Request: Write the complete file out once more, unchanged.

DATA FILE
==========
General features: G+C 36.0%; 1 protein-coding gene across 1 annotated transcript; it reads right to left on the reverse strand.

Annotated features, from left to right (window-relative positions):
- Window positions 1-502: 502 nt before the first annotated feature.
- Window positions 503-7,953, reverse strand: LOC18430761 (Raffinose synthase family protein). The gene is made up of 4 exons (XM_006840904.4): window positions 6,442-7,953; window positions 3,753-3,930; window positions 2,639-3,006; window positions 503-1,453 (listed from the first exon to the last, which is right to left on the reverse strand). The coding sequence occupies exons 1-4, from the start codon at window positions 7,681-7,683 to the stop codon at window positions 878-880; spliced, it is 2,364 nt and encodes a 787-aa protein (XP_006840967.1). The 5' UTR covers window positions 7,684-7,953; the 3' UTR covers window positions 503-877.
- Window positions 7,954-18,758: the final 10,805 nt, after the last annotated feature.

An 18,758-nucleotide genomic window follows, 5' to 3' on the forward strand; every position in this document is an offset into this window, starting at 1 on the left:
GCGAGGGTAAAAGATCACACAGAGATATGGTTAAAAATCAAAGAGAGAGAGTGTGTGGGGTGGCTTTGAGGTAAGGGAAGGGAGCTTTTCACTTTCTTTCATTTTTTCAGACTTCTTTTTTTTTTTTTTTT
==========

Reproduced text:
General features: G+C 36.0%; 1 protein-coding gene across 1 annotated transcript; it reads right to left on the reverse strand.

Annotated features, from left to right (window-relative positions):
- Window positions 1-502: 502 nt before the first annotated feature.
- Window positions 503-7,953, reverse strand: LOC18430761 (Raffinose synthase family protein). The gene is made up of 4 exons (XM_006840904.4): window positions 6,442-7,953; window positions 3,753-3,930; window positions 2,639-3,006; window positions 503-1,453 (listed from the first exon to the last, which is right to left on the reverse strand). The coding sequence occupies exons 1-4, from the start codon at window positions 7,681-7,683 to the stop codon at window positions 878-880; spliced, it is 2,364 nt and encodes a 787-aa protein (XP_006840967.1). The 5' UTR covers window positions 7,684-7,953; the 3' UTR covers window positions 503-877.
- Window positions 7,954-18,758: the final 10,805 nt, after the last annotated feature.

An 18,758-nucleotide genomic window follows, 5' to 3' on the forward strand; every position in this document is an offset into this window, starting at 1 on the left:
GCGAGGGTAAAAGATCACACAGAGATATGGTTAAAAATCAAAGAGAGAGAGTGTGTGGGGTGGCTTTGAGGTAAGGGAAGGGAGCTTTTCACTTTCTTTCATTTTTTCAGACTTCTTTTTTTTTTTTTTTT